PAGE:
Who are these agents and executives anyway?

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The following passage on a couple of free agent pitchers is from Buster Olney’s ESPN Insider column Saturday:

[Anibal] Sanchez could get anywhere from $30 million to $60 million as a free agent, some agents and executives predict, and Kyle Lohse could get a deal in the $77.5 million range, as C.J. Wilson did last winter.

Does that read completely backwards to anyone else? I’m thinking Lohse may get anywhere from $30 million-$60 million this winter, while Sanchez could well be in that $77.5 million range.

Sanchez is going to pitch next year at 29. Lohse is 34. Here are their numbers from the last three years:

Sanchez: 3.70 ERA, 109 ERA+, 526/182 K/BB ratio in 587 IP
Lohse: 3.76 ERA, 101 ERA+, 308/115 K/BB ratio in 491 1/3 IP

Lohse was the better of the two this year, but he’s the older of the two by 5 1/2 years, his peripherals aren’t very impressive and he’ll be leaving St. Louis. The history of pitchers who had their careers turned around by Dave Duncan and then left for more money is quite bleak.

It’s possible Lohse could get the bigger deal of the two, but I really doubt it. With the way he’s pitched in the postseason, Sanchez looks like the pretty clear No. 2 free agent starter behind Zack Greinke now. Lohse, Jake Peavy and Edwin Jackson are among those trailing behind him. I’m not going to include Hiroki Kuroda anywhere in that mix, since he’s just going to want a one-year deal to pitch somewhere he’s comfortable.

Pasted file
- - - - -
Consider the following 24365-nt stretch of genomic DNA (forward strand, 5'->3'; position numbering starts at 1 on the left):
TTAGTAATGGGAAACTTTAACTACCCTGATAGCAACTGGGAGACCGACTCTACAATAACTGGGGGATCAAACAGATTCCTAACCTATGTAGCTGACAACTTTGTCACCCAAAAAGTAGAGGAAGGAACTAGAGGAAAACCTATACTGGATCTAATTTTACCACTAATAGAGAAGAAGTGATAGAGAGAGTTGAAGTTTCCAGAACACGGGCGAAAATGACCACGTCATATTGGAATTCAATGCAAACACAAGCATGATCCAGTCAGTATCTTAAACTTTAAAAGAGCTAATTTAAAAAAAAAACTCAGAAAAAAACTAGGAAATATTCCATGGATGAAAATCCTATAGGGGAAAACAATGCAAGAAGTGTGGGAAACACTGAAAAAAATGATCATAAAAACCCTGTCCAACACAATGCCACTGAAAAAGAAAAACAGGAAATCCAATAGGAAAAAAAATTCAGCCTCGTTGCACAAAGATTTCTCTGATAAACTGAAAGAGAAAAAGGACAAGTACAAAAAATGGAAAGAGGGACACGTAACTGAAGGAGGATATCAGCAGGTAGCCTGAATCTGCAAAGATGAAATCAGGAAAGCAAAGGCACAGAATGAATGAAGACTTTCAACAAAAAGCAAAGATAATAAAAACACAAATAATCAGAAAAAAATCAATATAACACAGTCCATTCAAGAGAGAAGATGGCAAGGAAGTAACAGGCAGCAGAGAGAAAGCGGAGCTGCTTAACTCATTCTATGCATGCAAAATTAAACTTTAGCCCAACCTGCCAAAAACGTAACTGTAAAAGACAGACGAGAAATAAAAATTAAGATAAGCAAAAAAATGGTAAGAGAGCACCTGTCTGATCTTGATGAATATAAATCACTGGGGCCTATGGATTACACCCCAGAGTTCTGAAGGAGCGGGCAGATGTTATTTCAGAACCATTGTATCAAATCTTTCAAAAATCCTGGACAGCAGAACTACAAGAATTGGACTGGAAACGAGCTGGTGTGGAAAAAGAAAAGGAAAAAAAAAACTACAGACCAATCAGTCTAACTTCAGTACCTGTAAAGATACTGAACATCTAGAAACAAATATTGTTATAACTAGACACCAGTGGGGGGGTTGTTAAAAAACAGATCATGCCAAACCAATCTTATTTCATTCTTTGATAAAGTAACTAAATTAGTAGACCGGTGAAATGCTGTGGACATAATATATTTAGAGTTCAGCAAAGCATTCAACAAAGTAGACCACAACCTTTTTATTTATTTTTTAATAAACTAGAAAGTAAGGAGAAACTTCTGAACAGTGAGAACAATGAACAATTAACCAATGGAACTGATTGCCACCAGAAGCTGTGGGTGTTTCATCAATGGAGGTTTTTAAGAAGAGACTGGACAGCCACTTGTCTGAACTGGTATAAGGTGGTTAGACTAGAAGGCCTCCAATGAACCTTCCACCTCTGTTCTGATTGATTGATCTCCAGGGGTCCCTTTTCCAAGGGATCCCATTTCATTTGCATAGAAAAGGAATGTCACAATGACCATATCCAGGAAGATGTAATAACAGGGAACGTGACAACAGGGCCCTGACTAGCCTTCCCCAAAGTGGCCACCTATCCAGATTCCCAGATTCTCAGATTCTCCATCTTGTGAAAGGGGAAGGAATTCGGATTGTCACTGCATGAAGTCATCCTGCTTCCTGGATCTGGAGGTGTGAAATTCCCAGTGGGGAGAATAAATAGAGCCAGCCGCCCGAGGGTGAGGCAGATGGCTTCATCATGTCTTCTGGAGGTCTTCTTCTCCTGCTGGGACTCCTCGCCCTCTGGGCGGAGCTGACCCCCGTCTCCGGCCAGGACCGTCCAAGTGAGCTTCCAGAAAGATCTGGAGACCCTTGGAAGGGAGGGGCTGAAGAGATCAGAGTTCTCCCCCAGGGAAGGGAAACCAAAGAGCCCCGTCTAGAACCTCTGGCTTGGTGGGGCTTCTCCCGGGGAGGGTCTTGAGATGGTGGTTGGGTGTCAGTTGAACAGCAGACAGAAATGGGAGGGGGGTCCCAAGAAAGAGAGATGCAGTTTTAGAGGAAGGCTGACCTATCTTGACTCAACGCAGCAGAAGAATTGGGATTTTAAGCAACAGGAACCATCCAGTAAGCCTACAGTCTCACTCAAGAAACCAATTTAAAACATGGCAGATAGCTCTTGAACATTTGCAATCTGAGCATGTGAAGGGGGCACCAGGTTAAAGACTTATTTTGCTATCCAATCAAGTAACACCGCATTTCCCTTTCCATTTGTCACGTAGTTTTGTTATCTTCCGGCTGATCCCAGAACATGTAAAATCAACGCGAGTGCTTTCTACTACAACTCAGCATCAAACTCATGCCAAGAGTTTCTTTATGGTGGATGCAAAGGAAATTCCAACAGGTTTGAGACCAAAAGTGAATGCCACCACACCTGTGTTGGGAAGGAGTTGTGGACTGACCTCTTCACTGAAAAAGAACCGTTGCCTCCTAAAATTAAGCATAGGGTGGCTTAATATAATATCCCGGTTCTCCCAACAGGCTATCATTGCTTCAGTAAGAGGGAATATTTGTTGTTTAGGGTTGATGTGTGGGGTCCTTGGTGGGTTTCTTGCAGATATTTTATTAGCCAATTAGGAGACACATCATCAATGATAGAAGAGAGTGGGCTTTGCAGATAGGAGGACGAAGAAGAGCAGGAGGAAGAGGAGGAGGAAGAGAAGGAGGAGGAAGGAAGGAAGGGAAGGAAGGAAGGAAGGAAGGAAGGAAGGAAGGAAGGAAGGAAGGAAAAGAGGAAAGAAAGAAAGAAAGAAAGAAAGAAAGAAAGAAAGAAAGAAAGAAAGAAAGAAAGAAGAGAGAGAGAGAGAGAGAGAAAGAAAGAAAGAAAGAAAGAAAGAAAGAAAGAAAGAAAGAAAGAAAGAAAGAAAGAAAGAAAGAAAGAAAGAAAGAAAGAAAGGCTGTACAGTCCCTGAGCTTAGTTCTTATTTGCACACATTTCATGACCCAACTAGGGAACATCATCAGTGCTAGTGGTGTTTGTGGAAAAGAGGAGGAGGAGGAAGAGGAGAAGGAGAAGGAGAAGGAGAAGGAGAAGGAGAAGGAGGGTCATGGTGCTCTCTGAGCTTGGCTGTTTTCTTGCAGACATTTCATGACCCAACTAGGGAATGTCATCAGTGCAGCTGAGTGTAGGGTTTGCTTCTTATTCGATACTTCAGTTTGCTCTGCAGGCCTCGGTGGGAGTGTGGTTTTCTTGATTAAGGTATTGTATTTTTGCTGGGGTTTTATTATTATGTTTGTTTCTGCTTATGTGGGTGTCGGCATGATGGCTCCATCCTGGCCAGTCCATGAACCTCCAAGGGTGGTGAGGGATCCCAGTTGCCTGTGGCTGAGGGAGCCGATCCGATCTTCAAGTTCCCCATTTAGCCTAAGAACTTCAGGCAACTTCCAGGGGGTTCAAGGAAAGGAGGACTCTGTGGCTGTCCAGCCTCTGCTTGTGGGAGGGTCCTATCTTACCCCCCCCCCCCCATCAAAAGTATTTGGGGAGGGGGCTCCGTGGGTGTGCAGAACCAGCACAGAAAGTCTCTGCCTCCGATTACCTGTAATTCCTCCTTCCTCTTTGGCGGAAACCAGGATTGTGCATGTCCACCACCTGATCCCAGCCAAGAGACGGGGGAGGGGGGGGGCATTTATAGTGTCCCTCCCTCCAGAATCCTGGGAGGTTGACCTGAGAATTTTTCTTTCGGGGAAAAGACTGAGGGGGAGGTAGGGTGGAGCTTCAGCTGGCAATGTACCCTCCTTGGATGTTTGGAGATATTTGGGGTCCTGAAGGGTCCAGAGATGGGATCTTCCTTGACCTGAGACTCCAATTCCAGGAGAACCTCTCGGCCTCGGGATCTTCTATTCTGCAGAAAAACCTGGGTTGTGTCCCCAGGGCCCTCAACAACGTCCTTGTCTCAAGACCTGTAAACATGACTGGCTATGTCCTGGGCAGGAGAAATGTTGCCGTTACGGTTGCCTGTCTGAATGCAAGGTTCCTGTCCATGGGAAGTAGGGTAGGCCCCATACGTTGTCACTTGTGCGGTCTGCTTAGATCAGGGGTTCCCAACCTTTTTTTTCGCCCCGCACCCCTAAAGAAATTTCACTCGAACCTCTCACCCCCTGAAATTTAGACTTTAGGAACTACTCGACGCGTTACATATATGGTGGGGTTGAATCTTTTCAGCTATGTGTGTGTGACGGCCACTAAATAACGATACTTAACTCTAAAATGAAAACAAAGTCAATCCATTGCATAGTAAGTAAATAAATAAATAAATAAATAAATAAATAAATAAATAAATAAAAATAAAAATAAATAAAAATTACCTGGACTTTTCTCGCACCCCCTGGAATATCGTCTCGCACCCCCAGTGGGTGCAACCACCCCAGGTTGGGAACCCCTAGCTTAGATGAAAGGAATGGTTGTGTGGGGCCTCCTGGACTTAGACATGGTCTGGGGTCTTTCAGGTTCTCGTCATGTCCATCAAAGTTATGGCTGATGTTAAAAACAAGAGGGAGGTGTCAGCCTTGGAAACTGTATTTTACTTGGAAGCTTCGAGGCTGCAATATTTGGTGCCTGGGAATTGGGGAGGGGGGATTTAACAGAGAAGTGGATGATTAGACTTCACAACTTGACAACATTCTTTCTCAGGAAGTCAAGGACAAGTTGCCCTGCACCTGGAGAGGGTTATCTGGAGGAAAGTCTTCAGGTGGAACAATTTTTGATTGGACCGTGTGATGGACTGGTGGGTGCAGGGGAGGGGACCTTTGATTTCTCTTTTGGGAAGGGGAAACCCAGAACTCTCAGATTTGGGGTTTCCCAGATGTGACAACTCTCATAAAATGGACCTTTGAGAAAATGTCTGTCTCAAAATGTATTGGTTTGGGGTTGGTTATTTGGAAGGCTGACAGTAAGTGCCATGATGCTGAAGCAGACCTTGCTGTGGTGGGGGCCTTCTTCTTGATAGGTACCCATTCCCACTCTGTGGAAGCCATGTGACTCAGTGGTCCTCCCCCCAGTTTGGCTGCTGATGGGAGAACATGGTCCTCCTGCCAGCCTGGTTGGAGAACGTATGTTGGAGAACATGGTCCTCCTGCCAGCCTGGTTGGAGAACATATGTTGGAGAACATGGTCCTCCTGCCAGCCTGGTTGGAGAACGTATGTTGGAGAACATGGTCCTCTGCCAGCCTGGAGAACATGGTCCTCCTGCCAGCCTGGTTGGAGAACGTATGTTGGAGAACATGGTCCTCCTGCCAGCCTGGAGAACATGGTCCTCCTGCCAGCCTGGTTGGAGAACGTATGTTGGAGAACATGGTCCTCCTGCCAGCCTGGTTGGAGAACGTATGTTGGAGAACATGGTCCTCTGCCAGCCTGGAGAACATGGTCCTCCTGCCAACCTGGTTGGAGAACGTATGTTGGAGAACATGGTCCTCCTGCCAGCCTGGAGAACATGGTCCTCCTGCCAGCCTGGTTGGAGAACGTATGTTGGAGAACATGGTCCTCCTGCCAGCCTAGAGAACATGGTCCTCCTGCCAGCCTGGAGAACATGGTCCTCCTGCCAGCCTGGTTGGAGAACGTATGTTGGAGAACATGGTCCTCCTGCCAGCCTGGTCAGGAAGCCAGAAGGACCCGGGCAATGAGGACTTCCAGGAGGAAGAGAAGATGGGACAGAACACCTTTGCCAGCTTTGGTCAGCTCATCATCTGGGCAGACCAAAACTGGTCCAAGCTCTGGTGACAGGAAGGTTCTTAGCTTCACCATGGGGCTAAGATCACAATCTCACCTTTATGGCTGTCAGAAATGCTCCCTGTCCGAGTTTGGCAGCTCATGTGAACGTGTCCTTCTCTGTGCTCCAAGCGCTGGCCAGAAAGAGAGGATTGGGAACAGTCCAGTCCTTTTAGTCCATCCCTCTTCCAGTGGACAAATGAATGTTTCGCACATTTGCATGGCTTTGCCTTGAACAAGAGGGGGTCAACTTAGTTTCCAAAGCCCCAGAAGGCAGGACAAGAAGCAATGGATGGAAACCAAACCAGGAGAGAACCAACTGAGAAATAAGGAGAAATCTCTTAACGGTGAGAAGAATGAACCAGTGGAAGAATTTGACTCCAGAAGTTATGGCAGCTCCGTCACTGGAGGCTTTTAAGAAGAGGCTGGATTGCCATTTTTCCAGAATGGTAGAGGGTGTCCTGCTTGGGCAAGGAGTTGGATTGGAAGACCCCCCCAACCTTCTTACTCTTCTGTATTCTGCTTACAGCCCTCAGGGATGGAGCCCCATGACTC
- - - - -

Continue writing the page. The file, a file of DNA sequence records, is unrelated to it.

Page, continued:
Zack Cozart thinks the way the Rays have been using Sergio Romo is bad for baseball

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The Rays started Sergio Romo on back-to-back days and if that sounds weird to you, you’re not alone. Romo, of course, was the star closer for the Giants for a while, helping them win the World Series in 2012 and ’14. He’s been a full-time reliever dating back to 2006, when he was at Single-A.

In an effort to prevent lefty Ryan Yarbrough from facing the righty-heavy top of the Angels’ lineup (Zack Cozart, Mike Trout, Justin Upton), Romo started Saturday’s game, pitching the first inning before giving way to Yarbrough in the second. Romo struck out the side, in fact. The Rays went on to win 5-3.

The Rays did it again on Sunday afternoon, starting Romo. This time, he got four outs before giving way to Matt Andriese. Romo walked two without giving up a hit while striking out three. The Angels managed to win 5-2 however.

Despite Sunday’s win, Cozart wasn’t a happy camper with the way the Rays used Romo. Via Fabian Ardaya of The Athletic, Cozart said, “It was weird … It’s bad for baseball, in my opinion … It’s spring training. That’s the best way to explain it.”

It’s difficult to see merit in Cozart’s argument. It’s not like the Rays were making excessive amounts of pitching changes; they used five on Saturday and four on Sunday. The games lasted three hours and three hours, 15 minutes, respectively. The average game time is exactly three hours so far this season. I’m having trouble wondering how else Cozart might mean the strategy is bad for baseball.

It seems like the real issue is that Cozart is afraid of the sport changing around him. The Rays, like most small market teams, have to find their edges in slight ways. The Rays aren’t doing this blindly; the strategy makes sense based on their opponents’ starting lineup. The idea of valuing on-base percentage was scoffed at. Shifting was scoffed at and now every team employs them to some degree. Who knows if starting a reliever for the first three or four outs will become a trend, but it’s shortsighted to write it off at first glance.